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Five Financial Goals to Accomplish Before You Turn 30

    

SUMMARY: Leaving your 20s behind can be an intimidating thought—if you’re not ready. Here’s a list of five financial goals that will give you more peace of mind before turning 30.

Your 20s typically zoom by in the blink of an eye. So much life is happening, seemingly all at once—career, family and a whole lot of other firsts—that it can be difficult to keep your eye on the horizon for what lies ahead.

But there are real milestones coming just over that horizon and now is the time to set and meet financial goals to ensure a prosperous future.

financial goals to have by 30

Cultivate a healthy career

This is when your “career playbook” begins to take shape. Kick your networking and ambition into high gear and aim to deliver above the level of your job title. If starting a family is on your agenda, the more solid a foundation you have in your career, the easier it is to re-enter it down the road.

At some point, it will be time to move on from your current position—higher pay, better benefits and perhaps more flexibility will beckon. If and when you decide to make that next career move, remember that it’s all in the timing. If your job includes an employer-matched 401(k), it probably requires you to put in a certain number of years before you are fully vested.

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Save for what matters most

If you needed a little time to recalibrate after college—and that time involved a few years in your childhood bedroom or parents’ basement—it’s time to officially cut that cord and begin looking ahead to the time when you may start your own family. And that usually means a down payment on a home, be it a colonial in the suburbs or a downtown condo.

While you’re setting funds aside for the future, consider a 529 plan—a tax-deferred account that goes toward your child’s college education. It covers tuition, study materials, and a variety of other related expenses. There are no penalties for withdrawals, as long as they go toward education.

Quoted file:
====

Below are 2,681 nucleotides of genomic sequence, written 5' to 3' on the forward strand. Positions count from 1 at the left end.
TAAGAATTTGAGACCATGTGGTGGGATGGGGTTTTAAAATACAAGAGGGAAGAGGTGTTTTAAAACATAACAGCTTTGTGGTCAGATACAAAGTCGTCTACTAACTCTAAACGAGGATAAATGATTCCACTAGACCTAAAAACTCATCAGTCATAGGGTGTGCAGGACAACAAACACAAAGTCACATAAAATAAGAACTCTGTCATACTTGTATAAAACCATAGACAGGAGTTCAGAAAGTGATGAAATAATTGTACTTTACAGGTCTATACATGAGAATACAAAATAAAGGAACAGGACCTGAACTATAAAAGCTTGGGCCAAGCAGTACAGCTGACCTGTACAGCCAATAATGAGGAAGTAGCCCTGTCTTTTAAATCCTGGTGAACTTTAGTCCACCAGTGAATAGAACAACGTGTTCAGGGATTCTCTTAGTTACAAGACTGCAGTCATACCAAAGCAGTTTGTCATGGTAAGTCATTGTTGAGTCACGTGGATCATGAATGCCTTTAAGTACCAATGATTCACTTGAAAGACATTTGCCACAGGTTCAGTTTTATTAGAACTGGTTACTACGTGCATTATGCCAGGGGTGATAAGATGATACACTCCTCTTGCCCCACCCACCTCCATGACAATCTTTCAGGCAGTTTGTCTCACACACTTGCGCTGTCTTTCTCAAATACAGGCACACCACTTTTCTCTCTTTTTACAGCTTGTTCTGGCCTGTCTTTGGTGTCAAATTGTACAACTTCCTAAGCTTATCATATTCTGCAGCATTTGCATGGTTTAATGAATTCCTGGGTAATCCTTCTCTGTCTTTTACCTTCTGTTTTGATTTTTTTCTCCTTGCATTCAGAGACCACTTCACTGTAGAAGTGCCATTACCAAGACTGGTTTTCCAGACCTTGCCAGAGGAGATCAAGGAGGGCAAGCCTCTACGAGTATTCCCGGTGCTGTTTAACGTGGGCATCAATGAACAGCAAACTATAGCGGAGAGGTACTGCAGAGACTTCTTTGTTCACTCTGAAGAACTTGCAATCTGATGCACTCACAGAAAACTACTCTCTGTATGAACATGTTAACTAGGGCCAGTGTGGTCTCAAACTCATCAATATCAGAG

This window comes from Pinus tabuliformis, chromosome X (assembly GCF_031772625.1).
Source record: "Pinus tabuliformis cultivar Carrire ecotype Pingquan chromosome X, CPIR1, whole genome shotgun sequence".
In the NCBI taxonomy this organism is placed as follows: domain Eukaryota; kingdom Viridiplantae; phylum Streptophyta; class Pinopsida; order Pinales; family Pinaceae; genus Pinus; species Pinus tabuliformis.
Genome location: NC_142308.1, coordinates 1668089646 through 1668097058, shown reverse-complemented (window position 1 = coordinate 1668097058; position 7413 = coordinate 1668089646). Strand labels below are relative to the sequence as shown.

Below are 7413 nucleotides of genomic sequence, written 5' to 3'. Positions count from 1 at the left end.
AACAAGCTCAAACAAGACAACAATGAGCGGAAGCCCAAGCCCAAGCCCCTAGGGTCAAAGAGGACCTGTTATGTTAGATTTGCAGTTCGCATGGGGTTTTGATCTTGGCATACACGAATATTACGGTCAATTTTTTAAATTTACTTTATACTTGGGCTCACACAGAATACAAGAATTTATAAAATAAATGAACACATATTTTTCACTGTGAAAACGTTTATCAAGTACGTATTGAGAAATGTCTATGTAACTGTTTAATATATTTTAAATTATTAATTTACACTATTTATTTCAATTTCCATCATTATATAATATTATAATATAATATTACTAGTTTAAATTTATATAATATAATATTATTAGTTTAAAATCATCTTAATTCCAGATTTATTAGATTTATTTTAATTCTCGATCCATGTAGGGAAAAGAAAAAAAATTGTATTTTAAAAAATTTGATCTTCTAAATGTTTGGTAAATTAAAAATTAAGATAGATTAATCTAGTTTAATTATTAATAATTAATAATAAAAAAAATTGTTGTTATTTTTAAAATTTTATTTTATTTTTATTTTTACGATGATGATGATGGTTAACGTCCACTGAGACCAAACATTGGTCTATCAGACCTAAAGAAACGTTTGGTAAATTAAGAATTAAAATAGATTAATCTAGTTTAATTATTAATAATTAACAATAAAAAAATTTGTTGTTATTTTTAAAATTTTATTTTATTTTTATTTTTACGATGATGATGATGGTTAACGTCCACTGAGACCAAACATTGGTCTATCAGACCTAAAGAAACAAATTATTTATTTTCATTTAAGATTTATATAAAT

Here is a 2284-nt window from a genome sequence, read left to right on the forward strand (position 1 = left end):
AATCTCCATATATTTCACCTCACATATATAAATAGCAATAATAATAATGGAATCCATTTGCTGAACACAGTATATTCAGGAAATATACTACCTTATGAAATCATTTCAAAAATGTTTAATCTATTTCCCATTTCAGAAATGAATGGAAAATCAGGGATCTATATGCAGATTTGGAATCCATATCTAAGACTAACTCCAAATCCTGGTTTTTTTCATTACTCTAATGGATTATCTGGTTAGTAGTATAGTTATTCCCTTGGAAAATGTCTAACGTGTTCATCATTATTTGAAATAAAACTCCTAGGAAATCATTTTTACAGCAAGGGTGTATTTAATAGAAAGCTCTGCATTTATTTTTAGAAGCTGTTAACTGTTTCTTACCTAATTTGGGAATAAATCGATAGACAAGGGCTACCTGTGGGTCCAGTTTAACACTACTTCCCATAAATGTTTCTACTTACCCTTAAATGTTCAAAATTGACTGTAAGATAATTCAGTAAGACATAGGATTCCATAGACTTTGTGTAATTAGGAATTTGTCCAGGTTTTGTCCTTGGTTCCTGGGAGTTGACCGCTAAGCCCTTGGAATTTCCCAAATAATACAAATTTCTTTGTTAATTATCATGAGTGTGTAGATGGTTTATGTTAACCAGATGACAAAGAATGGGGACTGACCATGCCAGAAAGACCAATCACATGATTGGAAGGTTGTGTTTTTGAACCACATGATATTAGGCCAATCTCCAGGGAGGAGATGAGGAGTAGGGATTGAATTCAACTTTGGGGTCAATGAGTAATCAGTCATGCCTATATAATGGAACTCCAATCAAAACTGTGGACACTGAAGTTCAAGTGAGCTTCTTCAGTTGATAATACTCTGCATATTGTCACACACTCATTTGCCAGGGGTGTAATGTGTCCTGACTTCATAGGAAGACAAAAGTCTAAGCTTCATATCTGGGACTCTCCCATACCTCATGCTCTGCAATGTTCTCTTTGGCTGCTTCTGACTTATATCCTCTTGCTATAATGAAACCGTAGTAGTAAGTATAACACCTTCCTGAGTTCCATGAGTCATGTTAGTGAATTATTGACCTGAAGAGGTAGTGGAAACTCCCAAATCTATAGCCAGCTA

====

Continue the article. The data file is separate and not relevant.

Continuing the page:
Drop that debt

Millennials are credited with (and blamed for) many trends and high debt is one of them—more than $1 trillion as of this year. The average 18- to 34-year-old shoulders a personal debt burden of around $36,000, most of which is in the form of student loans.

But don’t be discouraged. Seventy-nine percent of your fellow young professionals have a plan to eliminate their credit card debt by their 40s, and you can, too. Cut your spending and allot 5 percent of your annual salary for further debt reduction.

A key benefit of this strategy is a boost to your credit score—700 is generally considered the industry standard for a healthy credit rating. Scoring models consider such factors as the number of active credit cards you have, your payment history on those cards, your credit history as a whole, and how often you check your score.

Put money in the markets

Many workers in their 20s and early 30s resist investments, largely based on distrust of the markets, borne out of the 2008 financial crisis. Sixty-six percent see investments as intimidating or scary and many instead put their money in more stable accounts such as money market funds or bonds.

But shunning the markets also delays or eliminates potential rewards, including a far higher rate of return than that of traditional financial accounts. You have the advantage of time, which allows for more risk and the positive long-term record of the markets to work for you. You also lose out on the Holy Grail of investments—compound interest.

Get ready for retirement

One of your main goals with these investments is a solid and secure retirement. It may seem a long way off, but the more you prepare now, the less stress you’ll have later.

By age 30, you want enough saved to balance your annual income (or at least half of it). This puts you ahead of the game, as two-thirds of millennials have no savings at all. If your employer matches 401(k) contributions, do your best to contribute the full amount—a maximum of $19,000 in 2019. Automatic contributions are your friend and will remove any potential stress.

No 401(k)? An IRA has many of the same features as an employer-based program, with a maximum allowed annual contribution of $6,000 as of this year.

You have plenty of time (if you start now)

The good news—these financial goals are well within your reach. Mindful planning and regular check-ins will allow your money to work for you now and in the future.

It can be daunting at first, but a financial professional can help you set priorities and stick to them. Get a taste today with our free e-book, Your Complete Road Map to Retirement.

retirement plans

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